Family Recipe Friday Redux

Last week, I posted some Christmas cake recipes from my grandmother, her mother, and her mother-in-law. I got messages from my mom as well as two of her sisters with more information about the traditions around these dishes.

My mom wrote (in the comments):

The dark fruitcake was used for birthdays – it had two eggs. However we had another fruit cake that called for a “pound of eggs”, about 10, and this was made only for Christmas and New Year and Lillian’s birthday, December 28!

Your e-mail brought back a lot of memories – of the whole family sitting around the kitchen table late November or early December making mincemeat!

Aunts Joyce, Edith, and Lilian at Edith's graduation from University of Toronto, 1956.
Aunts Joyce, Edith, and Lilian at Edith’s graduation from University of Toronto, 1956.

My Aunt Edith emailed me to say “When we were kids, the Christmas cake was made in 3 graduated tins – like wedding cake tins.  The largest cake was for Christmas, the middle-sized one for New Year’s (Lillian’s b’day?[December 28])  and when Joyce arrived the third one, for a few years, was her birthday cake. 

My Aunt Lillian wrote that the two larger fruitcakes were for Christmas and New Year and that she got the smaller one for her birthday, perhaps until my Aunt Joyce came along some years later in mid-January.

All three sisters remembered, as my Aunt Lillian put it, “the cheap fruit cake”.  Aunt Edith wrote “[The] other siblings’ birthday cakes were the much cheaper and less fruity (i.e. no peel, almonds, pecans, cherries, etc.) fruit cakes, the ‘fruit’ being basically raisins.”  My mother remembered that the cheap fruit cake had no eggs.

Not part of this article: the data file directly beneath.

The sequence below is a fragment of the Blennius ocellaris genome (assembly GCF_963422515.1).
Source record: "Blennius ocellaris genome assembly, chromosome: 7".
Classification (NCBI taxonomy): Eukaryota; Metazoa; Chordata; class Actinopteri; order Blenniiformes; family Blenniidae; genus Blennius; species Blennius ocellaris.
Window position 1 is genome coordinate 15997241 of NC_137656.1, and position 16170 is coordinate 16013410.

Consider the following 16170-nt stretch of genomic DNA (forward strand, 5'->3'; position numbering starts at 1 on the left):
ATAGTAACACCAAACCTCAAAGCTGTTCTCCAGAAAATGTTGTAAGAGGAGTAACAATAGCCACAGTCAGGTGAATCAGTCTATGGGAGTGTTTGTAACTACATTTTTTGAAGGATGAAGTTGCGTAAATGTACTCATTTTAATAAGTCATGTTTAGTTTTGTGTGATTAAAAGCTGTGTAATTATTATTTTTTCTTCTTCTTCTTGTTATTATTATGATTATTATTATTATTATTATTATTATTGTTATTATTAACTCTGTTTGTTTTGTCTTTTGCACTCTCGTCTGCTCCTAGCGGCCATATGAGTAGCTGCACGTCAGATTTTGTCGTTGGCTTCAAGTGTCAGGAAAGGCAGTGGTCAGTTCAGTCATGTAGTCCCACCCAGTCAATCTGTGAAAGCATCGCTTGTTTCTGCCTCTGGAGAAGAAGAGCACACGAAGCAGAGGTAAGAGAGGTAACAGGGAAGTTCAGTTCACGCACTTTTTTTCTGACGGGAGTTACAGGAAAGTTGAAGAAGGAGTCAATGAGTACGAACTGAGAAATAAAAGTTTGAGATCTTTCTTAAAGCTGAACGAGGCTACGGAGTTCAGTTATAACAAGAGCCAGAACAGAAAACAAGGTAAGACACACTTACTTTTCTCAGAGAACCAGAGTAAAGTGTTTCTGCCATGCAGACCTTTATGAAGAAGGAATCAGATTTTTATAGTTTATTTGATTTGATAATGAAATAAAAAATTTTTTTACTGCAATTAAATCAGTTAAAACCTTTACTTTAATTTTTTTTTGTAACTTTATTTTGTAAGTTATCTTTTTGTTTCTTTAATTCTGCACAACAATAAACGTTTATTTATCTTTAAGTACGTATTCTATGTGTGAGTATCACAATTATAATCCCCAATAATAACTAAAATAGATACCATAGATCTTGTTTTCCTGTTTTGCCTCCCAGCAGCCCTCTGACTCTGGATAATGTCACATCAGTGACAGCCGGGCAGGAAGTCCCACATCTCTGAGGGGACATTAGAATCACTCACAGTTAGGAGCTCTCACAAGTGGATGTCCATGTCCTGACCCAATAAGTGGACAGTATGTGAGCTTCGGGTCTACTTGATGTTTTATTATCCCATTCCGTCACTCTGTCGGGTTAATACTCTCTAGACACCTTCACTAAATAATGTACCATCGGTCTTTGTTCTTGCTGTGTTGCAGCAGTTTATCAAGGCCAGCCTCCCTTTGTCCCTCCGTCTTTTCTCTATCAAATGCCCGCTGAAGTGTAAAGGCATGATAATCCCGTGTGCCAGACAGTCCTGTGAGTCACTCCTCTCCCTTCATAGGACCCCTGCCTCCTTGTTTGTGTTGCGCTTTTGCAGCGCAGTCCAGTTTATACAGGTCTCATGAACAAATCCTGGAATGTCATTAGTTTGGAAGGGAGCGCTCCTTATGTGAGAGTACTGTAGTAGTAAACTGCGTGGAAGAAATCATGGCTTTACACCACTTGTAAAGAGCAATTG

Of the mincemeat: My mother wrote that it was “not at all like the one you get in cans. We liked grandmas although we also liked the other. My father got a hamper from the place where he worked [Canada Packers] at Christmas and it included mince meat in a can.” Aunt Lillian noted that 1/2 the mincemeat recipe is enough to make 2 pies.

My uncle, James Ross Gear. (1934-1957)
My uncle, James Ross Gear. (1934-1957)

Aunt Edith also commented on the handwriting of the second and third recipes, which I did not recognize: I’m not sure who printed out the other two recipes, although my guess is that it was [my Uncle] Ross.  When he was at home with nephritis, he did a variety of things like knitting at least one scarf, hooking a rug, and so on.  I think he also began to copy  some of mother’s recipes on cards to fit into a recipe box.  However, the asterisk and ‘2 1/2 tbsp’ on the pudding recipe is my addition!  

My Uncle Ross died in 1957 of kidney failure at the age of 22, and so I never got to meet him. It feels nice to have something that he wrote, if that is in fact the case.

My grandparents William Gear, Daisy Goddard, and sons Ross and Bill.
My grandparents William Gear, Daisy Goddard, and sons Ross and Bill.

 

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